It is often said that the United States of America is a “melting pot” of nationalities, customs and cultures welded through an abundance of diversity which defines the very fabric of what it means to be an “American.” Throughout the world, our politicians, secretaries of state and presidents have all boasted and included this aura of embracing diversity when promoting America’s policies abroad.
But is this really true?
There is an old saying in politics: “Perception is reality.” It is based on the premise that if you repeat a lie (or half-lie) and make it look real and tangible, the average citizen in the United States will believe it. This is precisely the type of political maneuvering we need to eradicate in this country in order to truly ignite real change for the middle class, the less fortunate and the needy.
Florida’s Orange County and the Orlando area are not the exception. I live in a county that has established what many experts have described as legal segregation within its school system. After moving to Central Florida from my homeland of Puerto Rico almost two years ago, I have come to realize the shocking truth about income inequality, insensibility towards blue-collar workers and the systematic racism still very much alive in Florida and throughout the South. As a history nerd throughout all of my school years in Puerto Rico, I thought racism and segregation had vanished after the Civil Rights Act was signed in the 1960s as a result of the leadership of Martin Luther King, Jr, Jack and Bobby Kennedy and ironically, the labor movement. After two years of living in Florida, I was so wrong.
I live in a county that possesses the 10th largest school district in the entire nation and yet its workers and teachers are among the lowest-paid in the entire country.
I live in a county whose school superintendent, Barbara Jenkins, is awarded a higher salary than the Vice President of the United States, and yet that very same school district administration which she leads consistently claims there are no funds to grant a raise to ALL our teachers and classified employees across the board.
I live in a county which distributes resources unevenly, by assigning more funds to schools located in mostly white rich neighborhoods, while schools in “Little Puerto Rico,” Eastside Orlando or African American neighborhoods have deteriorated facilities and significantly less resources.
I live in a county that excessively evaluates and purposely does not incentivize high-quality experienced teachers to continue to teach in a lot of the schools in those communities, resulting in little to no academic progress in those schools for its students, who are mostly minorities.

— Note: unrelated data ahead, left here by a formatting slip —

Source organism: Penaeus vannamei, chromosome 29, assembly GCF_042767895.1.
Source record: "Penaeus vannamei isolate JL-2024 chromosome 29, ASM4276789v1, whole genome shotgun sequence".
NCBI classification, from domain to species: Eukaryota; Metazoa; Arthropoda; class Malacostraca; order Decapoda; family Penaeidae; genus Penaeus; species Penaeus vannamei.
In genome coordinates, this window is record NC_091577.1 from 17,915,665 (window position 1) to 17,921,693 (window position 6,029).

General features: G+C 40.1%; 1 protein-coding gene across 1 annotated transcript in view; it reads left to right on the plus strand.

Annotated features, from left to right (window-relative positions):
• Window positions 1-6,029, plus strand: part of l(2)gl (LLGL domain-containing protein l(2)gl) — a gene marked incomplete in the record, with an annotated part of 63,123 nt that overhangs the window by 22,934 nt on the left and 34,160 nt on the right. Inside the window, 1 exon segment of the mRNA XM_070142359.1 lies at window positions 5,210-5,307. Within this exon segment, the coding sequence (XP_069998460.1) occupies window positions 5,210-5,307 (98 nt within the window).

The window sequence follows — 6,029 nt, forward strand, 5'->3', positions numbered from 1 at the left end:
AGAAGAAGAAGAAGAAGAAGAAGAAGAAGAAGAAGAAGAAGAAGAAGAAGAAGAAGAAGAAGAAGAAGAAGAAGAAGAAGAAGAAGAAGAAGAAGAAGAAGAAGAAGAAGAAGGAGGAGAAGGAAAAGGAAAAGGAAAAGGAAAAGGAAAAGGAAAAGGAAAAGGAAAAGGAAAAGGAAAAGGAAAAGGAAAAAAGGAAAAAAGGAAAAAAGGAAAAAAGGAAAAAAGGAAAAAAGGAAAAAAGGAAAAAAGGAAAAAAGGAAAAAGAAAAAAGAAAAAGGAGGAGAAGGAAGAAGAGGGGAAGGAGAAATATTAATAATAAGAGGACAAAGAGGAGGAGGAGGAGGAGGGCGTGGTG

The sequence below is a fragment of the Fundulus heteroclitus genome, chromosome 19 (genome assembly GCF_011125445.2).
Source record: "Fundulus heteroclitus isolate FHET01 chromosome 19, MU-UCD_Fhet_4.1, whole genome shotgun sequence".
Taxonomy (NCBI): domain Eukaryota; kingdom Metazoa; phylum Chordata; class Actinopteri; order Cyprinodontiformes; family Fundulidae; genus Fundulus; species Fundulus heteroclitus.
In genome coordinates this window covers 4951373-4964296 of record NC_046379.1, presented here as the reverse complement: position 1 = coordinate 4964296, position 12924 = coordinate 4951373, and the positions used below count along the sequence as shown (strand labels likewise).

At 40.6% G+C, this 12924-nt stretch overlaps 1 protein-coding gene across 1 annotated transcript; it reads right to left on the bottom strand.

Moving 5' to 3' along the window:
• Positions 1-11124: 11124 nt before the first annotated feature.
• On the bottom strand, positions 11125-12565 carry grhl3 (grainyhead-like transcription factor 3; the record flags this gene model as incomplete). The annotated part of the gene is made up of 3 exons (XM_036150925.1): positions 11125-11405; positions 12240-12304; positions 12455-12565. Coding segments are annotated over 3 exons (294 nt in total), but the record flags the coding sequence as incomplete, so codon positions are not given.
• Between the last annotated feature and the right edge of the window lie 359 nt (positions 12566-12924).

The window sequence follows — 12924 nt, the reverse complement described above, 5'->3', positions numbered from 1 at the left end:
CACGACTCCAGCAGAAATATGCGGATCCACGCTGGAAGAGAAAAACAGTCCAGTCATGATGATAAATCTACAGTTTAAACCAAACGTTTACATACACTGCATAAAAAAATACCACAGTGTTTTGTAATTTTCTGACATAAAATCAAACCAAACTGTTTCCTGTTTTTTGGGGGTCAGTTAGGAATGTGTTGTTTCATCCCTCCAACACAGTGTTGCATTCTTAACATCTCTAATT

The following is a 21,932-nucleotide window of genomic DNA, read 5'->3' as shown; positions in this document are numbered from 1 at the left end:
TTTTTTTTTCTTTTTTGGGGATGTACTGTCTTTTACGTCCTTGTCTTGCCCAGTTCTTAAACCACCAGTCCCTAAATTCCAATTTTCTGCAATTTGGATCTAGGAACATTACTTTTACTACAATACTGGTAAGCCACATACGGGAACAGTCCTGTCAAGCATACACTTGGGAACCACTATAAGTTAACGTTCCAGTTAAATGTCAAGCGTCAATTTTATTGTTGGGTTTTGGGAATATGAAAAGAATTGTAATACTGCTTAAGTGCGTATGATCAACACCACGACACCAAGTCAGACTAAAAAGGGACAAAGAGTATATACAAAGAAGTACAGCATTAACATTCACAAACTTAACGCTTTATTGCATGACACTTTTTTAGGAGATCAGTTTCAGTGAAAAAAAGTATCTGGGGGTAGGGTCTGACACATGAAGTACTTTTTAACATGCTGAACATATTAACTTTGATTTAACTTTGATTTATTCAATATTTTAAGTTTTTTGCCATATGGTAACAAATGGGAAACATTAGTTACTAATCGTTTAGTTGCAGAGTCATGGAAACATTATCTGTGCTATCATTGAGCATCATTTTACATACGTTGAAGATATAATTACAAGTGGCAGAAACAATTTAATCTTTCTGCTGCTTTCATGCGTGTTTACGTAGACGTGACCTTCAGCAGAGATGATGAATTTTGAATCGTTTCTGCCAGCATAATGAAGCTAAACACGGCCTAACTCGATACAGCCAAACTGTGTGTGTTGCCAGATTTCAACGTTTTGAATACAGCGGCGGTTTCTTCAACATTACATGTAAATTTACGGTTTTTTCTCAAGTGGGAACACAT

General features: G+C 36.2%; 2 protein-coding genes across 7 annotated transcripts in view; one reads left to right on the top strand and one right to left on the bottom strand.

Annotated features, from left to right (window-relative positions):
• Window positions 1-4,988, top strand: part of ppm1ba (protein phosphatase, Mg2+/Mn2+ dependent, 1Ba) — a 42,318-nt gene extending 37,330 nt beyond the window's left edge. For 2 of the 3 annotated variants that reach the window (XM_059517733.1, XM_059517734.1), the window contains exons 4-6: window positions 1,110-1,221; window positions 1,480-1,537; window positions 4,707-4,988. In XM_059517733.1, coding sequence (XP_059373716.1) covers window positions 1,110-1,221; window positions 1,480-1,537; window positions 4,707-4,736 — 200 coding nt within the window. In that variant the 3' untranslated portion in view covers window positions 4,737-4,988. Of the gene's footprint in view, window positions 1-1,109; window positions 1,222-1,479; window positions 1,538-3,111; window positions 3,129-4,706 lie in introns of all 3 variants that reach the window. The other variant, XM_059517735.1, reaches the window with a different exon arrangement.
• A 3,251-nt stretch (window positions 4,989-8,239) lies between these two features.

I live in a county and state that has institutionalized what everyone here knows as the “Pipeline to Prison,” where our children are receiving poor and unequal access to high quality public education and are even evaluated differently depending on their race, therefore contributing to the continuous increase of citizens who are filling our prisons, which again, are mostly minorities.
I live in a county and state that strips convicted felons from the right to vote, even after they have done their time and have become productive citizens in our society.
I live in a county whose school district maintenance managers prohibit Puerto Ricans and Latinos from speaking Spanish among themselves or at the workplace, verbally abuse them through racial slurs and grant the overwhelming majority of promotions to white workers, many of which have much less seniority than our Latino workers.
An alarming number of Latino workers in Orange County Public Schools have filed federal (EEOC) charges against the school district for racial discrimination, and yet, the school district administration has done NOTHING and these shameful acts of bigotry and racism at the workplace continue to occur.
The time has come for not just Latinos, but all citizens of Orlando and the entire state to stand up and fight to eradicate these injustices once and for all. We can all do this by joining our workplace labor union, and if one does not exist, create one. We can generate change by organizing both at the workplace and within our communities through organizations like “Organize Now,” which will then harness the greatly needed power that would be influential and impactful within the political decision-making process and cause big money interests that control our local governments to shake in their boots.
The more we UNITE and the more we let go of FEAR to demand RESPECT, the more POWERFUL we are to generate the true CHANGE this county, state and country needs in order to finally live up to this nation’s constitutional promise of “A more Perfect Union.”
RESPECT for Latino workers in Orlando AHORA!
Through solidarity, ¡SÍ SE PUEDE!
Phillip Arroyo is currently a Juris Doctor student at Florida A&M College of Law in Orlando, Florida. Mr. Arroyo was selected as the only Puerto Rican to serve in the 2012 White House Internship, having worked in the office of the Vice President Joe Biden, where he analyzed domestic and economics issues while at the White House. You can follow him on Twitter @PhillipArroyo.